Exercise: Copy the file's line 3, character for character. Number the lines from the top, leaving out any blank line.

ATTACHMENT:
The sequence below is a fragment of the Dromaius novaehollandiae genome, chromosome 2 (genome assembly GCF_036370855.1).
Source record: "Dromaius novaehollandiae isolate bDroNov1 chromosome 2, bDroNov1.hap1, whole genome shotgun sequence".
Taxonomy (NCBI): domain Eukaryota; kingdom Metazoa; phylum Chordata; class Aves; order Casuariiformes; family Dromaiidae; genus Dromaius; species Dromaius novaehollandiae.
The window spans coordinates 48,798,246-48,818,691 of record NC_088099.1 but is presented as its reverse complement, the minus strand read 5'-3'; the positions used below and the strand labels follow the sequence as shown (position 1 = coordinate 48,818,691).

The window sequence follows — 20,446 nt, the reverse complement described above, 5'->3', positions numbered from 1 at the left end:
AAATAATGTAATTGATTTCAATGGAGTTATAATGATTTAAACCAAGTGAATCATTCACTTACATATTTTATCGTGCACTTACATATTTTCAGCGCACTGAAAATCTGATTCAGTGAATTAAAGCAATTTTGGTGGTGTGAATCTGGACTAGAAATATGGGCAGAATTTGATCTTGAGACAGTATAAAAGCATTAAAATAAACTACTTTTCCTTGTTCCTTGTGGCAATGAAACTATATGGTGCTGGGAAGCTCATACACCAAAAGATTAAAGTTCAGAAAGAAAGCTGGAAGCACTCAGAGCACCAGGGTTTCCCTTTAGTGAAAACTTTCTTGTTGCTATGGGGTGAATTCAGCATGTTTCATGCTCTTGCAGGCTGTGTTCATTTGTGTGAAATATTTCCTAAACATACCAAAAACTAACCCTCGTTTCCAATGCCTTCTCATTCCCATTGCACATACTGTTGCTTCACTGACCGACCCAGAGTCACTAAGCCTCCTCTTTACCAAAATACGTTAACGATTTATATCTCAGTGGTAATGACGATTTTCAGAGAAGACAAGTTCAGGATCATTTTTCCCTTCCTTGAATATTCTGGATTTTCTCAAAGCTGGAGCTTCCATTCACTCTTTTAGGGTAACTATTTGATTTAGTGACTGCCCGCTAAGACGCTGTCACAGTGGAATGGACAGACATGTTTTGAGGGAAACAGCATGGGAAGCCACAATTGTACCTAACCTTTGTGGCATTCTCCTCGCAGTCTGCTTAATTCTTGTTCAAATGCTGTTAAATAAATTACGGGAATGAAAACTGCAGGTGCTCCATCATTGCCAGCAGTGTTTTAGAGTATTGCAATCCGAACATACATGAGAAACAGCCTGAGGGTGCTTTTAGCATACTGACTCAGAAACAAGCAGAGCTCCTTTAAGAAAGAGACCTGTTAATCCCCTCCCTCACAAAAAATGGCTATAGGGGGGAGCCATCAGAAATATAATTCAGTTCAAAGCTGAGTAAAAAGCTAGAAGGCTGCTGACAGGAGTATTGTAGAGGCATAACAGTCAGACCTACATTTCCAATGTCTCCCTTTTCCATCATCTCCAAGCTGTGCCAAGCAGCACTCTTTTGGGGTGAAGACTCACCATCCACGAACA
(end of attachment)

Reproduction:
Taxonomy (NCBI): domain Eukaryota; kingdom Metazoa; phylum Chordata; class Aves; order Casuariiformes; family Dromaiidae; genus Dromaius; species Dromaius novaehollandiae.